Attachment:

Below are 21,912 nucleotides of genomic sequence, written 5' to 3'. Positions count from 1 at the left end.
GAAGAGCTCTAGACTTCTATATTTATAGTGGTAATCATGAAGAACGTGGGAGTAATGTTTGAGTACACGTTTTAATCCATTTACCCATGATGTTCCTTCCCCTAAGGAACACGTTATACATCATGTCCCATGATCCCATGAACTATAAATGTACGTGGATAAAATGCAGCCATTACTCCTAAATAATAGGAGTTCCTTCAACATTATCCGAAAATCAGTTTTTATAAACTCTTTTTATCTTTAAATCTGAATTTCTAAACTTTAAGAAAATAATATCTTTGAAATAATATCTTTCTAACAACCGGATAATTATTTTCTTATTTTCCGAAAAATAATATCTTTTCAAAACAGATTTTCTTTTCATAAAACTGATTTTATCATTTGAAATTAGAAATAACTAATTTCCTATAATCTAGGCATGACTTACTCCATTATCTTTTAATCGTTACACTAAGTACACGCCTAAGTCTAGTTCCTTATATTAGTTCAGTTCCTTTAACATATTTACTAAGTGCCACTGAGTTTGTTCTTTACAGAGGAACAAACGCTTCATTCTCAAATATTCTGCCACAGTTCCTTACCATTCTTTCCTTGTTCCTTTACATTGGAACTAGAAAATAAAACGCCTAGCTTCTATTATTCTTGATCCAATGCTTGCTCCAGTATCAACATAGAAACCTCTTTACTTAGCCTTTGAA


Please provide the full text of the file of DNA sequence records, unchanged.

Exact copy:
Below are 21,912 nucleotides of genomic sequence, written 5' to 3'. Positions count from 1 at the left end.
GAAGAGCTCTAGACTTCTATATTTATAGTGGTAATCATGAAGAACGTGGGAGTAATGTTTGAGTACACGTTTTAATCCATTTACCCATGATGTTCCTTCCCCTAAGGAACACGTTATACATCATGTCCCATGATCCCATGAACTATAAATGTACGTGGATAAAATGCAGCCATTACTCCTAAATAATAGGAGTTCCTTCAACATTATCCGAAAATCAGTTTTTATAAACTCTTTTTATCTTTAAATCTGAATTTCTAAACTTTAAGAAAATAATATCTTTGAAATAATATCTTTCTAACAACCGGATAATTATTTTCTTATTTTCCGAAAAATAATATCTTTTCAAAACAGATTTTCTTTTCATAAAACTGATTTTATCATTTGAAATTAGAAATAACTAATTTCCTATAATCTAGGCATGACTTACTCCATTATCTTTTAATCGTTACACTAAGTACACGCCTAAGTCTAGTTCCTTATATTAGTTCAGTTCCTTTAACATATTTACTAAGTGCCACTGAGTTTGTTCTTTACAGAGGAACAAACGCTTCATTCTCAAATATTCTGCCACAGTTCCTTACCATTCTTTCCTTGTTCCTTTACATTGGAACTAGAAAATAAAACGCCTAGCTTCTATTATTCTTGATCCAATGCTTGCTCCAGTATCAACATAGAAACCTCTTTACTTAGCCTTTGAA